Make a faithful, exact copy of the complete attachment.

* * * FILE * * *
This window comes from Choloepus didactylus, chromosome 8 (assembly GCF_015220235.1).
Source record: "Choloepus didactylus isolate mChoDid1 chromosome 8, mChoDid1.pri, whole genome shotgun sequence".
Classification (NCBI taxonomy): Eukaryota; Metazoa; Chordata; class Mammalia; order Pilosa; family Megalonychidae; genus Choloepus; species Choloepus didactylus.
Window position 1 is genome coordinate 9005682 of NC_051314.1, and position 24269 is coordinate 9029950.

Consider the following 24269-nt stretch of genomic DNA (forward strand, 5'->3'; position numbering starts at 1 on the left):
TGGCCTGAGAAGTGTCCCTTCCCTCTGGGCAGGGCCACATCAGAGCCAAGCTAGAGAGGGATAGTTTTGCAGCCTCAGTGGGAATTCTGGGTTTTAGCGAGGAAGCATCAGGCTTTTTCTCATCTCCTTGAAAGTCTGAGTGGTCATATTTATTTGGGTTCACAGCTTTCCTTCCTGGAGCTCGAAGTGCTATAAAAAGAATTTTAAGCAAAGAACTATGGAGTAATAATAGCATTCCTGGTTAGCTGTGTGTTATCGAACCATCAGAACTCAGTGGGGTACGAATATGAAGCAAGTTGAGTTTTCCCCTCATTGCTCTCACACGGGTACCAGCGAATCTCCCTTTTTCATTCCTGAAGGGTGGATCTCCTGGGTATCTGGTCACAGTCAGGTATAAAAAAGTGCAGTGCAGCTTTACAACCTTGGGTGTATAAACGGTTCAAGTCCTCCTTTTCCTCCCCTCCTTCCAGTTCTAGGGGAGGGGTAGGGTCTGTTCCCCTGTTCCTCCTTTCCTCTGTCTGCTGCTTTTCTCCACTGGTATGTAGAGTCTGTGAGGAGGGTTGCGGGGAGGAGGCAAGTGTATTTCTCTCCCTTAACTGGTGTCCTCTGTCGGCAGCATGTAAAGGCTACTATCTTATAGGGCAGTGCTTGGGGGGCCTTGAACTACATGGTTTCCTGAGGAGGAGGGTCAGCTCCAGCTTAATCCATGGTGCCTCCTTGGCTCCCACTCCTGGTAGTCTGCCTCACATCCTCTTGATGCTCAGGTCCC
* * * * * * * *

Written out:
This window comes from Choloepus didactylus, chromosome 8 (assembly GCF_015220235.1).
Source record: "Choloepus didactylus isolate mChoDid1 chromosome 8, mChoDid1.pri, whole genome shotgun sequence".
Classification (NCBI taxonomy): Eukaryota; Metazoa; Chordata; class Mammalia; order Pilosa; family Megalonychidae; genus Choloepus; species Choloepus didactylus.
Window position 1 is genome coordinate 9005682 of NC_051314.1, and position 24269 is coordinate 9029950.

Consider the following 24269-nt stretch of genomic DNA (forward strand, 5'->3'; position numbering starts at 1 on the left):
TGGCCTGAGAAGTGTCCCTTCCCTCTGGGCAGGGCCACATCAGAGCCAAGCTAGAGAGGGATAGTTTTGCAGCCTCAGTGGGAATTCTGGGTTTTAGCGAGGAAGCATCAGGCTTTTTCTCATCTCCTTGAAAGTCTGAGTGGTCATATTTATTTGGGTTCACAGCTTTCCTTCCTGGAGCTCGAAGTGCTATAAAAAGAATTTTAAGCAAAGAACTATGGAGTAATAATAGCATTCCTGGTTAGCTGTGTGTTATCGAACCATCAGAACTCAGTGGGGTACGAATATGAAGCAAGTTGAGTTTTCCCCTCATTGCTCTCACACGGGTACCAGCGAATCTCCCTTTTTCATTCCTGAAGGGTGGATCTCCTGGGTATCTGGTCACAGTCAGGTATAAAAAAGTGCAGTGCAGCTTTACAACCTTGGGTGTATAAACGGTTCAAGTCCTCCTTTTCCTCCCCTCCTTCCAGTTCTAGGGGAGGGGTAGGGTCTGTTCCCCTGTTCCTCCTTTCCTCTGTCTGCTGCTTTTCTCCACTGGTATGTAGAGTCTGTGAGGAGGGTTGCGGGGAGGAGGCAAGTGTATTTCTCTCCCTTAACTGGTGTCCTCTGTCGGCAGCATGTAAAGGCTACTATCTTATAGGGCAGTGCTTGGGGGGCCTTGAACTACATGGTTTCCTGAGGAGGAGGGTCAGCTCCAGCTTAATCCATGGTGCCTCCTTGGCTCCCACTCCTGGTAGTCTGCCTCACATCCTCTTGATGCTCAGGTCCC